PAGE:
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AIG Uses My Money to Tell Me How Taking More of My Money Is Good for Me
Redistribution: It's what's for breakfast.
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In the dark of night last night, the Bush administration and AIG hammered out a plan to confiscate more of my money and yours For The Good Of The Economy. The first $85 billion didn’t work. The next $38 billion work. So let’s throw more bad money after bad! Who needs Obama? Like I’ve said repeatedly over the last year, statism and socialism are here and now. Via WSJ:

The U.S. government reached a deal Sunday night to scrap its original $123 billion bailout of American International Group Inc. and replace it with a new $150 billion package, according to people familiar with the matter. While the arrangement stands to considerably ease terms on the faltering insurer, it gives the government an unprecedented role as an actor in financial markets…Under the terms ironed out late Sunday, the government would give AIG more money, including $40 billion from the U.S. Treasury’s $700 billion Troubled Asset Relief Program. It would also receive less interest than on the bulk of the original loan, while freeing AIG from exposure to some of the risky financial instruments that nearly caused it to file for bankruptcy protection.

The $150 billion in government aid consists of a $60 billion loan, a $40 billion preferred-stock investment and $50 billion in capital largely to purchase distressed assets which are to be placed into two separate financing entities.”

These people don’t know what the hell they are doing. (See: “Effectiveness of AIG’s $143 Billion Rescue Questioned”) And now they want more.

Early this morning, AIG sent me an e-mail from its new “Blog Relations” department. Yes, when they’re not using our tax dollars to fund spa retreats for themselves, they are paying flacks to tell me how taking more of my money and yours is good for us.

Your tax dollars at work:

We apologize for sending this to you as a mass e-mail distribution, but we thought you would want to receive this information as soon as possible, especially since you and your readers have been following this story closely.

Below are two announcements that AIG released minutes ago at 6 a.m. New York Time. For more information, you can listen to AIG Chairman and CEO Edward M. Liddy’s investment community conference call today, November 10, at 8:30 a.m. New York Time at

Best regards,

AIG Blog Relations



Designed to Create Durable Capital Structure, Resolve Liquidity Issues From Credit Default Swaps and U.S. Securities Lending, Facilitate Orderly Asset Sales, and Enable Repayment of Loan Plus Interest

NEW YORK, November 10, 2008 – American International Group, Inc. (AIG) today announced agreements with the U.S. Treasury and the Federal Reserve to establish a durable capital structure for AIG, and facilities designed to resolve the liquidity issues AIG has experienced in its credit default swap portfolio and its U.S. securities lending program.

Edward M. Liddy, AIG Chairman and CEO, said these agreements are a dramatic step forward for AIG and all of its stakeholders: “Today’s actions send a strong signal to our policyholders, business partners and counterparties that AIG is on the road to recovery. Our comprehensive plan addresses the liquidity issues that threatened AIG, and gives us the financial flexibility to complete our restructuring process successfully for the benefit of all of our constituencies.”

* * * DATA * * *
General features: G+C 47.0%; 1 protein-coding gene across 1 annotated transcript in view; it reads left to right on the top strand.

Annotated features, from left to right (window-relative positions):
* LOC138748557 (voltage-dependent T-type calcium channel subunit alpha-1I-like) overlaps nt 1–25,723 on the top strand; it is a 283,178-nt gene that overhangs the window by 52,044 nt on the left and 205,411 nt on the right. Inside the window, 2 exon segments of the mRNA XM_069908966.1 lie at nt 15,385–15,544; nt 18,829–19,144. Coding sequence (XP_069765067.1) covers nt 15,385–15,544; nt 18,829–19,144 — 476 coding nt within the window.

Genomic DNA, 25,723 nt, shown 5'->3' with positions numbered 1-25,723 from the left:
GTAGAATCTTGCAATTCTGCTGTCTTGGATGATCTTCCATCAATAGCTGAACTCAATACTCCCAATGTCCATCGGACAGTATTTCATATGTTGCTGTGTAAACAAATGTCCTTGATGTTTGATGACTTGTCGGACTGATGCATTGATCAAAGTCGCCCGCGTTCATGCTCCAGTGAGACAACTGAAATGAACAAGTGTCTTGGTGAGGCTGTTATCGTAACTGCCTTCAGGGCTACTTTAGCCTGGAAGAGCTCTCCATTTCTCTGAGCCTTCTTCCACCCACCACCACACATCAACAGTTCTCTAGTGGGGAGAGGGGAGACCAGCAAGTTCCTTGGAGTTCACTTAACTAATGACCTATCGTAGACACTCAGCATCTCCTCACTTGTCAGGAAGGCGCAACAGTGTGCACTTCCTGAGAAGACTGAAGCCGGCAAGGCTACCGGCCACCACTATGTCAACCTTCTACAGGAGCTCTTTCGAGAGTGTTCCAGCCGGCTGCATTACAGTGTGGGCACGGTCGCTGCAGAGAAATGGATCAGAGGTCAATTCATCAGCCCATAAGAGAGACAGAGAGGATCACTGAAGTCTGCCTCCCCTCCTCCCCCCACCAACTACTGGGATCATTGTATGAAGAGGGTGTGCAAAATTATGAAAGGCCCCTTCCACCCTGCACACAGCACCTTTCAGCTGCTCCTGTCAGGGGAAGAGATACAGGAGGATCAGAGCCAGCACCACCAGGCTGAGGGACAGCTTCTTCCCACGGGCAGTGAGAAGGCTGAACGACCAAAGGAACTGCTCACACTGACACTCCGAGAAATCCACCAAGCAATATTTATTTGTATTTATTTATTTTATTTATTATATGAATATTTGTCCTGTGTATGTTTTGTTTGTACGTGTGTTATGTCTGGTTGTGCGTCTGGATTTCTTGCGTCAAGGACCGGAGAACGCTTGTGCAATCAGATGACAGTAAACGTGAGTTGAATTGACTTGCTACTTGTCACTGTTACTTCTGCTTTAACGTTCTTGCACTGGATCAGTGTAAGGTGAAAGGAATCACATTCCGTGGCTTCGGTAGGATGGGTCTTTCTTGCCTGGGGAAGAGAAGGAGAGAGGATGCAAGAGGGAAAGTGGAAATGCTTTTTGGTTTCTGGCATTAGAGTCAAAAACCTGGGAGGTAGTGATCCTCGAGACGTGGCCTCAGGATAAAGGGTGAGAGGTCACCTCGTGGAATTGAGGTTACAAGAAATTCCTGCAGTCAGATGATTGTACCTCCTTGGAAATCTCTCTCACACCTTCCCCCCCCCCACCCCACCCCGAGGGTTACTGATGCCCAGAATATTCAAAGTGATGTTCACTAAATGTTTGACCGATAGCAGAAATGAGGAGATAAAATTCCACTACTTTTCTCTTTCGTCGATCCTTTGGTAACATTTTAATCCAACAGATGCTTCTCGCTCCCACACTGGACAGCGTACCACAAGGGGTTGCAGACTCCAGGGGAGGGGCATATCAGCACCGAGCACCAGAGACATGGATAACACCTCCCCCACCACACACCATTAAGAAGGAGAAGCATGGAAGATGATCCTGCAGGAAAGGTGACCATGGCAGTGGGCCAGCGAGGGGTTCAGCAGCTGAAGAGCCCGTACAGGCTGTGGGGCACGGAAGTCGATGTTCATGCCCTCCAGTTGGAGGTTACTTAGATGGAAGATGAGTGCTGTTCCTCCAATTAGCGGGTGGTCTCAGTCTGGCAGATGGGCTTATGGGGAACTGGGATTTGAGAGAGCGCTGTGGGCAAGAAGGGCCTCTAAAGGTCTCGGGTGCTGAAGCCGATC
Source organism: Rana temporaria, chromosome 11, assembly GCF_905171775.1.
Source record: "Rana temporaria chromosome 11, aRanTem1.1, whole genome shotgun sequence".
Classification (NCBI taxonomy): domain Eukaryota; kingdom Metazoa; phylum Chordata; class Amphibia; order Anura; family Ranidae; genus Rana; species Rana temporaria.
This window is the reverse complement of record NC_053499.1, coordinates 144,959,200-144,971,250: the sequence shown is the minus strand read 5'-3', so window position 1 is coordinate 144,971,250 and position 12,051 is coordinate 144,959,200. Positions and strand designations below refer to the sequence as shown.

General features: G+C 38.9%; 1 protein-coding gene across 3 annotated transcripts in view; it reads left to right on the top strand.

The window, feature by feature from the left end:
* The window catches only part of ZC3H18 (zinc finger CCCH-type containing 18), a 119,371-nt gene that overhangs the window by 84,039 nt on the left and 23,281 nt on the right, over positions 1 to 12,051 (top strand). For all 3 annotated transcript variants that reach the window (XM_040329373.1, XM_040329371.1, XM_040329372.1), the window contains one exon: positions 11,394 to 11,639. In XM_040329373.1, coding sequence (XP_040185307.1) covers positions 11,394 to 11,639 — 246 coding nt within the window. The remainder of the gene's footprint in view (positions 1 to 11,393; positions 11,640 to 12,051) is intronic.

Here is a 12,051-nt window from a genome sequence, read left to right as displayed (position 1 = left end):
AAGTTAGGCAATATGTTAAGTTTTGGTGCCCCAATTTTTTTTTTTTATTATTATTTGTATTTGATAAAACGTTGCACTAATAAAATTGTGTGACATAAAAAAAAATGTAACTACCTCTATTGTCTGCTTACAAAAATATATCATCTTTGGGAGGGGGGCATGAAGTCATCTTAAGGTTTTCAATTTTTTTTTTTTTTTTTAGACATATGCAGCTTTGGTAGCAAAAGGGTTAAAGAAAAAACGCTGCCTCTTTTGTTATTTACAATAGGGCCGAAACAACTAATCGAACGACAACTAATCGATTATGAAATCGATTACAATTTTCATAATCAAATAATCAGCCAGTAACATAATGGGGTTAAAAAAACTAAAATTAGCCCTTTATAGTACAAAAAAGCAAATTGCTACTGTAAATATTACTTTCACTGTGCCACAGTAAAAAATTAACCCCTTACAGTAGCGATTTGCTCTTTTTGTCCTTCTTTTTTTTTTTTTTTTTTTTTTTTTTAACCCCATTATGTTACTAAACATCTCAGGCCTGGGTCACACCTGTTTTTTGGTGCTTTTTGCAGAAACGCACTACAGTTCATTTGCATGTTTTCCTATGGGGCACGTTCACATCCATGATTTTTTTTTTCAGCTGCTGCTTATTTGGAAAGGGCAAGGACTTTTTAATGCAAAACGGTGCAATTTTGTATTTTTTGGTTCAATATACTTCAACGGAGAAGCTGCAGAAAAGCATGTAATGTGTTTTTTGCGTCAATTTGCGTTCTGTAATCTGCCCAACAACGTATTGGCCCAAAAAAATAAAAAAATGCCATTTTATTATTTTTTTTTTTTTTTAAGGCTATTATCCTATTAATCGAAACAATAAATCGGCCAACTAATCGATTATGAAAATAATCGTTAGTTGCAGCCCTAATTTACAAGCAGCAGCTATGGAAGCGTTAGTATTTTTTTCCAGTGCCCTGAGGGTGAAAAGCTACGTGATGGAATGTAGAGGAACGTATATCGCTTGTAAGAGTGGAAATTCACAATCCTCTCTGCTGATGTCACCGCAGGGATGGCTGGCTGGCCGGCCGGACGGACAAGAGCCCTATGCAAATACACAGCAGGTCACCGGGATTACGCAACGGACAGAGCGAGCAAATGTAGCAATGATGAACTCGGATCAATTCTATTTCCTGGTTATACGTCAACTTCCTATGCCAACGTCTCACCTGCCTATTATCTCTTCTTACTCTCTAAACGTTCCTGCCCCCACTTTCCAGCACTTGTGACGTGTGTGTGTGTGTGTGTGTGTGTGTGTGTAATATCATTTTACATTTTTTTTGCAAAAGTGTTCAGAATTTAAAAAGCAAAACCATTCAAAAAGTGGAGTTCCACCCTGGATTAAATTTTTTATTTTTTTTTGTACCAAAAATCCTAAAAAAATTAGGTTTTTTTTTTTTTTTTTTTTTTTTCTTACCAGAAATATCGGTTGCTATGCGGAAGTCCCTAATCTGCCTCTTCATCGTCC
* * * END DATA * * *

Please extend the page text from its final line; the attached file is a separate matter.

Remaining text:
Liddy continued, “The $85 billion emergency bridge loan was essential to prevent an AIG bankruptcy, which would have caused incalculable damage to AIG, our economy and the global financial system. Thanks to decisive action by Congress, Treasury and the Federal Reserve, there are now additional tools available to create a durable capital structure that will make possible an orderly disposition of certain of AIG’s assets and a successful future for the company. Our goal is to repay taxpayers in full with interest, and emerge as a focused global insurer that will create meaningful value for taxpayers and other stakeholders.”

The actions announced today include both ongoing financing facilities and one-time transactions designed to address AIG’s liquidity issues. The ongoing financing facilities include:

· Preferred Equity Investment: The U.S. Treasury will purchase, through TARP, $40 billion of newly issued AIG perpetual preferred shares and warrants to purchase a number of shares of common stock of AIG equal to 2% of the issued and outstanding shares as of the purchase date. All of the proceeds will be used to pay down a portion of the Federal Reserve Bank of New York (FRBNY) credit facility. The perpetual preferred shares will carry a 10% coupon with cumulative dividends.

· Revised Credit Facility: The existing FRBNY credit facility will be revised to reflect, among other things, the following: (a) the total commitment following the issuance of the perpetual preferred shares will be $60 billion; (b) the interest rate will be reduced to LIBOR plus 3.0% per annum from the current rate of LIBOR plus 8.5% per annum; (c) the fee on undrawn commitments will be reduced to 0.75% from the current fee of 8.5%; and (d) the term of the loan will be extended from two to five years. The extension of the term of the loan will give AIG time to complete its planned asset sales in an orderly manner. Proceeds from these asset sales will be used to repay the credit facility. In connection with the amendment to the FRBNY credit facility, the equity interest that taxpayers will hold in AIG, coupled with the warrants described above, will total 79.9%.